Finance Minister Grant Robertson has stated the Government has $6 billion to spend on top of normal expenditure this Budget, with the lion's share going to the health sector.
Here is what has already been announced in the preceding weeks:
$88 million package to address school attendance
The first pre-Budget announcement on May 1 allocated $88 million to addressing attendance and truancy issues. Much of it is to cover a four-year period.
It includes a regional response fund of $40m over four years was being established to meet local education needs.
The package also included $11.2m for a positive behaviour and learning programme and $7.75m specifically for Māori and Pasifika communities, where there are large discrepancies.
New debt ceiling announced
On May 3, Finance Minister Grant Robertson announced a new debt ceiling of 30 per cent of GDP. This came with a warning the current Budget would show a worsening fiscal position compared to forecasts put together by Treasury in December last year.
Treasury was also to now measure New Zealand's net debt by taking into account a wider range of Crown assets like the NZ Super Fund, and liabilities like the debt held by Kainga Ora.
Using IMF comparators, New Zealand's net debt as a percentage of GDP of 20 per cent would compare with rates of 37.5 per cent in Australia, and 76.1 per cent in the UK.
Funding for 64,000 more people to get driver licences
The investment of $86.5 million across four years is to help 64,000 New Zealanders benefit from improved access to driver licensing, testing and training.
It was announced on May 4 by Development and Employment Minister Carmel Sepuloni and Minister of Transport Michael Wood.
$110.9m into New Zealand's biosecurity work
On May 5, Biosecurity Minister Damien O'Connor announced $42.9m to bolster biosecurity for future incursions and $68m over the coming year to continue the M. bovis livestock disease eradication programme.
Just one property remains with the disease, down from 54 in 2019.
Boost to police to 'target gangs'
Police and Corrections will get $562 million over the next four years, as announced by Police Minister Poto Williams, Corrections Minister Kelvin Davis and Justice Minister Kris Faafoi on May 8.
The funding would go towards more frontline police, a new firearms unit and a package to help businesses protect themselves from ram raids.
A $230 million investment would support another 24,000 apprentices getting Apprenticeship Boost support and 14,000 to keep being supported beyond August this year.
Education Minister Chris Hipkins and Social Development and Employment Minister Carmel Sepuloni made the pre-Budget announcement on May 9.
Eliminating violence at home and in communities
Te Aorerekura, a national strategy to eliminate family violence and sexual violence, will receive $114.5m over four years.
Marama Davidson, Minister for Prevention of Family Violence and Sexual Violence, announced the funding on May 10, and said the investment would include $38.1 million more for community-led integrated responses.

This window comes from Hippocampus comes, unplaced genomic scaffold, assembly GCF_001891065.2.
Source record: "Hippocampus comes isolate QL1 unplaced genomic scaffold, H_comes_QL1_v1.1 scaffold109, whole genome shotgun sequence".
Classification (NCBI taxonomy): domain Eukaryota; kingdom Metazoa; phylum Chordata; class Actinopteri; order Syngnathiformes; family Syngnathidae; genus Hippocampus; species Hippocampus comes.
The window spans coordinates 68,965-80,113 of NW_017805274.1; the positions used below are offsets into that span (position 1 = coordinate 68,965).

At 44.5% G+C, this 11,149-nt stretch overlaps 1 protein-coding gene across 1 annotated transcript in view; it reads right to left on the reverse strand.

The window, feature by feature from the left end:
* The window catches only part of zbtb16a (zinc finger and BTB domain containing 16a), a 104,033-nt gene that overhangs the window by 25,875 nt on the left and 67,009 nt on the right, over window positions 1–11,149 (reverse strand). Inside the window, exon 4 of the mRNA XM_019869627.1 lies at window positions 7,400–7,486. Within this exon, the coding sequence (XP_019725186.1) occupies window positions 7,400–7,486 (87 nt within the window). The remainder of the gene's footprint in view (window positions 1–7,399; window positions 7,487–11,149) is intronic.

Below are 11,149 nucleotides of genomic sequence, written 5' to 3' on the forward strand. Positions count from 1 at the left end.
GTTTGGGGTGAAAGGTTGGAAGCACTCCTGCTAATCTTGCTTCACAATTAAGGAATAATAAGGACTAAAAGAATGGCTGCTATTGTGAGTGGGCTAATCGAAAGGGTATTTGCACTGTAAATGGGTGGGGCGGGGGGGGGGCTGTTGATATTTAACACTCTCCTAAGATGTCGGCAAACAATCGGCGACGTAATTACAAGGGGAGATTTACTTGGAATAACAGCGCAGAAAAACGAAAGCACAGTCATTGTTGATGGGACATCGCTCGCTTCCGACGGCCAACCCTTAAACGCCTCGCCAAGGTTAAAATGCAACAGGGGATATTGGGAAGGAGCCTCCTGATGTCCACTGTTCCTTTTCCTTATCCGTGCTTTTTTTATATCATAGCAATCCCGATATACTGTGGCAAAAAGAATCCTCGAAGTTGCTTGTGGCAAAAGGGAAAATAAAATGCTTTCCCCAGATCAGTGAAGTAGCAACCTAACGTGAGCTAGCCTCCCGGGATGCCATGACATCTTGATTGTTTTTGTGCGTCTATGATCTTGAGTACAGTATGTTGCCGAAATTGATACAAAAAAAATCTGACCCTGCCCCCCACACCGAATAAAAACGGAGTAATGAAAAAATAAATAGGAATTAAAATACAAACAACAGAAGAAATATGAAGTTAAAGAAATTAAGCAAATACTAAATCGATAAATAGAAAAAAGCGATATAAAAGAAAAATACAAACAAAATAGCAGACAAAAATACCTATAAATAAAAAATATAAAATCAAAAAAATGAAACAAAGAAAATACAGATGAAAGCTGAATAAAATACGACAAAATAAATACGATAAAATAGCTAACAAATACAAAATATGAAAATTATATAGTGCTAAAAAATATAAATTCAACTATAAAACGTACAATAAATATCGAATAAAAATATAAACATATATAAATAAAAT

Support for youth development
Youth Minister Priyanca Radhakrishnan announced on May 13 a $15m boost over four years for youth development services.
$20m tech sector investment
Minister for the Digital Economy and Communications David Clark announced on May 15 $20m over four years towards two key initiatives in the Digital Technologies Industry Transformation.
Clark said the Budget funding will support the growth of the Software-as-a-Service Community (SaaS).
He said it will also help to take the marketing initiative, called New Zealand's Tech and Innovation Story, to key markets such as the United States, Australia and Europe.
The funding would come from revenue from the Emissions Trading Scheme, which puts a price on greenhouse gas emissions.
The fund will initially have $2.9b over four years.
The transport sector will get a $1.2 billion boost, including $569m for the Clean Car Upgrade, which will help lower and middle-income households scrap high-emitting vehicles in exchange for electric and hybrid alternatives.
Agriculture would get $710m over four years including $339m to accelerate technology, and to establish a Centre for Climate Action on Agricultural Emissions.
Just over $650m had been allocated to decarbonising industry over four years until 2026, with another $330m over three years after that.
Mental health services boost
On May 17, Health Minister Andrew Little announced two boosts to mental health funding.
One would expand Mana Ake, with $90m set aside to start services of the school-based programme in Northland, Counties Manukau, Bay of Plenty, Lakes and West Coast regions, as well as continue existing services in Canterbury and Kaikōura.
Little and Associate Education Minister Jan Tinetti said it would benefit 195,000 primary and intermediate aged children.
Little also announced a $100m investment over four years for a specialist mental health and addiction package, including about $27m to make more acute services available.